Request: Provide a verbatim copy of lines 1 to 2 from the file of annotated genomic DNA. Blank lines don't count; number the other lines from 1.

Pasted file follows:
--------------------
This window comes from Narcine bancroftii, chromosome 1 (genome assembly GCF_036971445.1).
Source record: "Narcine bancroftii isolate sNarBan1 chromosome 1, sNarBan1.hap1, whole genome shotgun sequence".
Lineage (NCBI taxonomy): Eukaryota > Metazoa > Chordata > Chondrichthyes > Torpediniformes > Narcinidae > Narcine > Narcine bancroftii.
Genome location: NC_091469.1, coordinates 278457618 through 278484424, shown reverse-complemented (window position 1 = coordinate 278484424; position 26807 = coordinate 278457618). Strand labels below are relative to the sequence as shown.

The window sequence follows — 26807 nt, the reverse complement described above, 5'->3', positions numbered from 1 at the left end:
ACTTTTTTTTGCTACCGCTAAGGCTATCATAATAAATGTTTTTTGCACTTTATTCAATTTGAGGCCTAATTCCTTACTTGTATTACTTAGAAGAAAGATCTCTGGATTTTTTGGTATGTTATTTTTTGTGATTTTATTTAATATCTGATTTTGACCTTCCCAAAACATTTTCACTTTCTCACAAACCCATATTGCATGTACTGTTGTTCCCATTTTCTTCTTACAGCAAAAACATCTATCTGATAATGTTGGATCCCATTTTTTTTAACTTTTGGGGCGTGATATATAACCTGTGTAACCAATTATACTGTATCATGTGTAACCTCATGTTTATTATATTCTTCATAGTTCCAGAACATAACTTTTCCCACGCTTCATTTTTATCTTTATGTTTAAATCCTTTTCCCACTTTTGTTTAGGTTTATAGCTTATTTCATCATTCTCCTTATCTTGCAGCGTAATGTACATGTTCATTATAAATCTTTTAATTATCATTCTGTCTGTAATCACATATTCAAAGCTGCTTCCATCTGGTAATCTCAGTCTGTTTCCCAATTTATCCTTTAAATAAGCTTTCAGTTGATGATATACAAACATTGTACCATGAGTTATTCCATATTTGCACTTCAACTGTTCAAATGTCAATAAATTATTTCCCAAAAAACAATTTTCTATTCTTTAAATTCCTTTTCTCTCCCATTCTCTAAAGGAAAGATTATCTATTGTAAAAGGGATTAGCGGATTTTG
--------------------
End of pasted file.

This window comes from Narcine bancroftii, chromosome 1 (genome assembly GCF_036971445.1).
Source record: "Narcine bancroftii isolate sNarBan1 chromosome 1, sNarBan1.hap1, whole genome shotgun sequence".